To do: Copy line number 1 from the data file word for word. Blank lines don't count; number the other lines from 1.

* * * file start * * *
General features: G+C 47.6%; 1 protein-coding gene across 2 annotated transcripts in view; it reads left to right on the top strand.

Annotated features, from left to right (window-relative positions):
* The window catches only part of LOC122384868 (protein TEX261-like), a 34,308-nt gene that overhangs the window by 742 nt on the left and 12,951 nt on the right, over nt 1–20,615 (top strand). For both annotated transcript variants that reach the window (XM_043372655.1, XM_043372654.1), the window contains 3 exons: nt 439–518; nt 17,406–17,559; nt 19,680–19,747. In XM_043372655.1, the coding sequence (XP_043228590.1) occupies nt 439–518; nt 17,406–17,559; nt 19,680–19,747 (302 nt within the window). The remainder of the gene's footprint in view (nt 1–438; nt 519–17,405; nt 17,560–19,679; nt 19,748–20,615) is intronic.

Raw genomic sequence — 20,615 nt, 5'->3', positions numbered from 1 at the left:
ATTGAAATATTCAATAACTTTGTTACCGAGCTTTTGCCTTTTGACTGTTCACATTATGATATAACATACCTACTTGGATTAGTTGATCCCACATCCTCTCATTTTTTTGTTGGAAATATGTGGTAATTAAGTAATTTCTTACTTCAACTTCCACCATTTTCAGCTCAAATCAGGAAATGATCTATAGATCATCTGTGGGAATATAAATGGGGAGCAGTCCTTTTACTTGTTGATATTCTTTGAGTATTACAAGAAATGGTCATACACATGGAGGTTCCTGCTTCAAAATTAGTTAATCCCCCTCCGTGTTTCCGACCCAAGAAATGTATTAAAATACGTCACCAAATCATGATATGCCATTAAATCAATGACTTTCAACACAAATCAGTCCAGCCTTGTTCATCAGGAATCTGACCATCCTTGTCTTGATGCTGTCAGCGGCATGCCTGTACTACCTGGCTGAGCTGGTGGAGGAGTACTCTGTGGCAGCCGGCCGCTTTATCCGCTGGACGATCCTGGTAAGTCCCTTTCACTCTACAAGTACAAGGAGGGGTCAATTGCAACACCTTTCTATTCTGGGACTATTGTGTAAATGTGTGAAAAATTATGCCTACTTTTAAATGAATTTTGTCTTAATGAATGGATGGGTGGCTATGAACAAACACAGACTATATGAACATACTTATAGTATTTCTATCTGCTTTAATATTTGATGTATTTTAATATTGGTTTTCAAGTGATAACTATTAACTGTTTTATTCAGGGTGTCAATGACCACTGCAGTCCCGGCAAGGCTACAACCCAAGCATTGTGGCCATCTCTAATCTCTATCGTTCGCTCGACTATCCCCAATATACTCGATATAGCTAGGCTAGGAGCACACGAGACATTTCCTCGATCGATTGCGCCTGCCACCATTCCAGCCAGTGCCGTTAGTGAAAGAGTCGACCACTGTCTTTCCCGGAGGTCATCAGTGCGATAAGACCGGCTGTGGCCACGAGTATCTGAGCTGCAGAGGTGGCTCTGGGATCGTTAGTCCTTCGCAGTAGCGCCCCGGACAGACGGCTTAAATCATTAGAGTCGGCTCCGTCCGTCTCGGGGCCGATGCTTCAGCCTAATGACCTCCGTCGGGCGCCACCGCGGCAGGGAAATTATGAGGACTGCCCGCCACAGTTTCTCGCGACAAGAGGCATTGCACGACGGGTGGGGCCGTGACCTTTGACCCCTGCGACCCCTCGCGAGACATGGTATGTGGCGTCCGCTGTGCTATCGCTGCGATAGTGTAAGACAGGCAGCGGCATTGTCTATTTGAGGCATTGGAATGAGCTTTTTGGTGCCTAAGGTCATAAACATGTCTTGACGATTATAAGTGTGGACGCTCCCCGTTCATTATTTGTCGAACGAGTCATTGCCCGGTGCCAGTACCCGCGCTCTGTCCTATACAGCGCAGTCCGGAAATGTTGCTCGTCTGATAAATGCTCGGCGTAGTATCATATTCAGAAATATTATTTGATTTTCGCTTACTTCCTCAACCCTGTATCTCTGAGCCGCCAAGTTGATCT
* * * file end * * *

General features: G+C 47.6%; 1 protein-coding gene across 2 annotated transcripts in view; it reads left to right on the top strand.